It has been a very ‘sparrowey’ week at the Lesser Slave Lake Bird Observatory! Lots of sparrows of many species. Early in the week we experienced a couple days of rain that prevented us from opening the nets. Although we couldn’t band we were out as usual counting migrating birds. What we saw were thousands of sparrows that had been grounded by the weather and were foraging along the trails, roads, shoreline and in the parking lot. This is a common migratory strategy for many bird species. Migrate hard when the weather is nice – fly all day and all night, burning through fat reserves – and then take a break and replenish those reserves when the weather isn’t ideal for flight. Sort of the ‘make hay while the sun is shining’ principal.
Juvenile white-crowned sparrow
Adult white-crowned sparrow
When the storm system finally moved off, all the freshly bulked-up sparrows were ready to get back to the important business of heading south. Slate-coloured junco, White-throated and white-crowned sparrow were the three most common species, but they were joined by American tree, Lincoln’s, swamp, clay-coloured, and even the occasional Harris, fox and Le Conte’s sparrows (I bet many didn’t even realize we had so many sparrow species!). Other, non-sparrow, species that moved in good numbers were myrtle and orange-crowned warblers, American pipit, Lapland longspur and northern harrier (one morning just shy of 50 of these hawk-like birds of prey were counted).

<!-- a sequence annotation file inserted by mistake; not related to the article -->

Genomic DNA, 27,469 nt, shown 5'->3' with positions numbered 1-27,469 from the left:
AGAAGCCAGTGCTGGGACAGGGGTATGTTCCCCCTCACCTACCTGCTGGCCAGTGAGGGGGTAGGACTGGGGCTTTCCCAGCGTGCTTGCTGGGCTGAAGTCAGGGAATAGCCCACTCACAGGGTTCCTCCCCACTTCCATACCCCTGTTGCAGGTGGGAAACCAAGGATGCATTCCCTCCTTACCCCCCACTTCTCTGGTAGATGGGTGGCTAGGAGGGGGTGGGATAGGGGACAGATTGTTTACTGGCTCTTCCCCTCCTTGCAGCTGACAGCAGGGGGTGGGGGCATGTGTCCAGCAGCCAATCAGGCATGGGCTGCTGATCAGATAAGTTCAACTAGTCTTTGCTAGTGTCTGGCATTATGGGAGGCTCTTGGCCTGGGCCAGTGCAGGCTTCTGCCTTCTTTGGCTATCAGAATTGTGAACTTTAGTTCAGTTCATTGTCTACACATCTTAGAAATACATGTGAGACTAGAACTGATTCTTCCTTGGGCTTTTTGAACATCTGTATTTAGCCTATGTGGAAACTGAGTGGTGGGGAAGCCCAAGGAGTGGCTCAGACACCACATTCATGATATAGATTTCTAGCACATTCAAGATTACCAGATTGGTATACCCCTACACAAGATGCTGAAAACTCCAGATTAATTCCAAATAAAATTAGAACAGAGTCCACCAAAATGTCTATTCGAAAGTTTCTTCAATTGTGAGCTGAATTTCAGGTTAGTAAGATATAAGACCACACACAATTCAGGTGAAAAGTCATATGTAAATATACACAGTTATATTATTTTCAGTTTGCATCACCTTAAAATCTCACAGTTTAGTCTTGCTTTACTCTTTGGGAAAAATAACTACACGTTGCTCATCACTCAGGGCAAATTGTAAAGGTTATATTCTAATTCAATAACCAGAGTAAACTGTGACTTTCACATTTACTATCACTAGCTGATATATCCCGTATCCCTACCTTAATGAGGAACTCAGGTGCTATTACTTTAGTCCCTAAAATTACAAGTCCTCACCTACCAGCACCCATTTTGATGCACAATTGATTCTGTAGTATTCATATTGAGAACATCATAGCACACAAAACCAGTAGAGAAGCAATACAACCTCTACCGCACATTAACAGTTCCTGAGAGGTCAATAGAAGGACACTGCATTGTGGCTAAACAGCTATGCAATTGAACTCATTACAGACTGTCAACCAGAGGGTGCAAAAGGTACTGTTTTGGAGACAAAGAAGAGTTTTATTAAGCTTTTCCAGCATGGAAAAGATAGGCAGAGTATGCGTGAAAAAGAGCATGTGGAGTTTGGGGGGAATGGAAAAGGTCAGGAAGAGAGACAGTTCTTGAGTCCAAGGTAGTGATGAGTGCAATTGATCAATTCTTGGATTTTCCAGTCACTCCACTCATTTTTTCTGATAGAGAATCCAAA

American tree sparrow
The wave of sparrows didn’t last long, but we were able to get a few good days of banding in and we managed to catch one of the Harris sparrows! The first in over ten years, the seventh overall and my first ever. The Harris is the largest sparrow species in North America and it is the only songbird species that breeds exclusively in Canada. As adults they are very striking; they look like an average brown sparrow that someone has painted with a heavy black line from the back of their head, down their face and neck stopping at the top of their breast. They nest in the high arctic tundra and are extremely early migrants in the spring and late migrants in the fall. During the winter they can be found throughout the central plains of the United States and into southern Canada.
Northern saw-whet owls have remained steady through the week and I am now at 76 banded. I have yet to catch a boreal owl though. Last year was the first year we set up a second array of nets targeting for boreal owls (a slightly larger, darker owl than saw-whets that breeds exclusively in the boreal forest). We had started monitoring for them late September last year, but this year I have been trying since the September 1 when I started the saw-whet nets. The goal was to see if they moved earlier than we thought – this year seems to be showing that they do not. It is not a total bust though, as the boreal owl nets have caught six of the saw-whets captured so far.